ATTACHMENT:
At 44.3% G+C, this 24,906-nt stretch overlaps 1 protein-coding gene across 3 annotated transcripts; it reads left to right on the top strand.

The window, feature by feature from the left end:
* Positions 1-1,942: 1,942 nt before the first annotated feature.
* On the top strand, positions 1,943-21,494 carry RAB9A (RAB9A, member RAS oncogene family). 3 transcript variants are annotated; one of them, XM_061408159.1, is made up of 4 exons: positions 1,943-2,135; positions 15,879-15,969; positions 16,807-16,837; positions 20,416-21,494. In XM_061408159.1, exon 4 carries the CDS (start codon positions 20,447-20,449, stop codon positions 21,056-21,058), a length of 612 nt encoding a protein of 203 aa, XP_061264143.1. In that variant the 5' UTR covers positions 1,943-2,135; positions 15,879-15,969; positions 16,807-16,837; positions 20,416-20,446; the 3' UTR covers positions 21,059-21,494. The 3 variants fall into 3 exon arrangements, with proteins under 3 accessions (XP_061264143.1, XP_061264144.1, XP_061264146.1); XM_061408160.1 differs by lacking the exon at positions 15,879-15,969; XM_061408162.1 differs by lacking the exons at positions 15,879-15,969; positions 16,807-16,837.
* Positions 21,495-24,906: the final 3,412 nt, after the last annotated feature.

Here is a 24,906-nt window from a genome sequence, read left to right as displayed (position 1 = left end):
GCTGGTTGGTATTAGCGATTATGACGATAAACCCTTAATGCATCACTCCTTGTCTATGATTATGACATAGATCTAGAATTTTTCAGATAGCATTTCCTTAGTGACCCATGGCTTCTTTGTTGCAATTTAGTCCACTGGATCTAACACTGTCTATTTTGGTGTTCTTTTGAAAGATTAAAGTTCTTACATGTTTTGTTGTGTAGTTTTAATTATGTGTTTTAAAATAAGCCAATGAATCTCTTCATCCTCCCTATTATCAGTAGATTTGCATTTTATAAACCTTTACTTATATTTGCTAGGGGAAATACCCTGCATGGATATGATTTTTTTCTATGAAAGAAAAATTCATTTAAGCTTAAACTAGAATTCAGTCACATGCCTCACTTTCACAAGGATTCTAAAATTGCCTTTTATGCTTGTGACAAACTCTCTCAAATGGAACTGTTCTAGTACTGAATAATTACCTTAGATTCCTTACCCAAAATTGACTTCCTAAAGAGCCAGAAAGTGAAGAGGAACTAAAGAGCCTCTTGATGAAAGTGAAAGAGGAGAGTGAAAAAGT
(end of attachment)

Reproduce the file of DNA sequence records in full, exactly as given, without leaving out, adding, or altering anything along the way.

At 44.3% G+C, this 24,906-nt stretch overlaps 1 protein-coding gene across 3 annotated transcripts; it reads left to right on the top strand.

The window, feature by feature from the left end:
* Positions 1-1,942: 1,942 nt before the first annotated feature.
* On the top strand, positions 1,943-21,494 carry RAB9A (RAB9A, member RAS oncogene family). 3 transcript variants are annotated; one of them, XM_061408159.1, is made up of 4 exons: positions 1,943-2,135; positions 15,879-15,969; positions 16,807-16,837; positions 20,416-21,494. In XM_061408159.1, exon 4 carries the CDS (start codon positions 20,447-20,449, stop codon positions 21,056-21,058), a length of 612 nt encoding a protein of 203 aa, XP_061264143.1. In that variant the 5' UTR covers positions 1,943-2,135; positions 15,879-15,969; positions 16,807-16,837; positions 20,416-20,446; the 3' UTR covers positions 21,059-21,494. The 3 variants fall into 3 exon arrangements, with proteins under 3 accessions (XP_061264143.1, XP_061264144.1, XP_061264146.1); XM_061408160.1 differs by lacking the exon at positions 15,879-15,969; XM_061408162.1 differs by lacking the exons at positions 15,879-15,969; positions 16,807-16,837.
* Positions 21,495-24,906: the final 3,412 nt, after the last annotated feature.

Here is a 24,906-nt window from a genome sequence, read left to right as displayed (position 1 = left end):
GCTGGTTGGTATTAGCGATTATGACGATAAACCCTTAATGCATCACTCCTTGTCTATGATTATGACATAGATCTAGAATTTTTCAGATAGCATTTCCTTAGTGACCCATGGCTTCTTTGTTGCAATTTAGTCCACTGGATCTAACACTGTCTATTTTGGTGTTCTTTTGAAAGATTAAAGTTCTTACATGTTTTGTTGTGTAGTTTTAATTATGTGTTTTAAAATAAGCCAATGAATCTCTTCATCCTCCCTATTATCAGTAGATTTGCATTTTATAAACCTTTACTTATATTTGCTAGGGGAAATACCCTGCATGGATATGATTTTTTTCTATGAAAGAAAAATTCATTTAAGCTTAAACTAGAATTCAGTCACATGCCTCACTTTCACAAGGATTCTAAAATTGCCTTTTATGCTTGTGACAAACTCTCTCAAATGGAACTGTTCTAGTACTGAATAATTACCTTAGATTCCTTACCCAAAATTGACTTCCTAAAGAGCCAGAAAGTGAAGAGGAACTAAAGAGCCTCTTGATGAAAGTGAAAGAGGAGAGTGAAAAAGT